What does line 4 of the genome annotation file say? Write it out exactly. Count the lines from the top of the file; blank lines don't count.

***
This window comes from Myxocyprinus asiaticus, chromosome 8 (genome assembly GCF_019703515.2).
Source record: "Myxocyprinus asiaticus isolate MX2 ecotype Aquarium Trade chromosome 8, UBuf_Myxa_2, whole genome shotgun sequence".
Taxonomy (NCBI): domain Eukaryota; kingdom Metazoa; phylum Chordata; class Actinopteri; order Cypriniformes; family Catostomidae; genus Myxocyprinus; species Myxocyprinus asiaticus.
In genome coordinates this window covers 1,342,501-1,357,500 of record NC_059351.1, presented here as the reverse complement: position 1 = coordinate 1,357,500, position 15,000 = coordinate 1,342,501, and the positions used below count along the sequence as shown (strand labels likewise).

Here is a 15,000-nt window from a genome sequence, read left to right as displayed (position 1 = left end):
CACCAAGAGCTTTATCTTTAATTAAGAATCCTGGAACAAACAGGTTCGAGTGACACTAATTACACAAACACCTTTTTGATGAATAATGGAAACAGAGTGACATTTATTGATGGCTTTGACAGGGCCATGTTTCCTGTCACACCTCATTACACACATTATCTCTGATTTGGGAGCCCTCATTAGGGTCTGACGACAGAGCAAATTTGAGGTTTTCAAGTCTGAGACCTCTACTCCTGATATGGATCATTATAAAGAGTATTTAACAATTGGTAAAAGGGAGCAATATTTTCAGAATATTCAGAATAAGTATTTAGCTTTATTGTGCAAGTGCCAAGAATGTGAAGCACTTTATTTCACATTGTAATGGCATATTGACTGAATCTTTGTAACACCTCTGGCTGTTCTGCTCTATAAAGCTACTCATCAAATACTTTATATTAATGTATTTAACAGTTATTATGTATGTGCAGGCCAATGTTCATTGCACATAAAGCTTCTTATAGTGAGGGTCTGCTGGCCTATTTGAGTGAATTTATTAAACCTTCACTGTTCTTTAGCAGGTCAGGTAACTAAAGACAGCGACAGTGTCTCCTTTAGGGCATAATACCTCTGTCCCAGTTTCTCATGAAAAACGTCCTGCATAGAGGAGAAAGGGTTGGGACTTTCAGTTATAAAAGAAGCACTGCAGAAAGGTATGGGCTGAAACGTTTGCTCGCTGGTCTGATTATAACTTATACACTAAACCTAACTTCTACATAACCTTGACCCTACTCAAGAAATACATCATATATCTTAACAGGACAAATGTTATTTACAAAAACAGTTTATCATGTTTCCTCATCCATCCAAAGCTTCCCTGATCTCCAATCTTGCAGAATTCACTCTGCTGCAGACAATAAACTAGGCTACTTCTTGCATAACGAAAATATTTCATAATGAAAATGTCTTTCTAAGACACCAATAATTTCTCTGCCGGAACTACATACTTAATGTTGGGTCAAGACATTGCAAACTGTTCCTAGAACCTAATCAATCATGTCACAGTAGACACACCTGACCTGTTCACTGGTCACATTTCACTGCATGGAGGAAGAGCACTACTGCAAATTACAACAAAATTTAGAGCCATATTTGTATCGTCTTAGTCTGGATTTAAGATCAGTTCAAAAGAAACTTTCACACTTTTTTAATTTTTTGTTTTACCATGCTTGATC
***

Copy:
In genome coordinates this window covers 1,342,501-1,357,500 of record NC_059351.1, presented here as the reverse complement: position 1 = coordinate 1,357,500, position 15,000 = coordinate 1,342,501, and the positions used below count along the sequence as shown (strand labels likewise).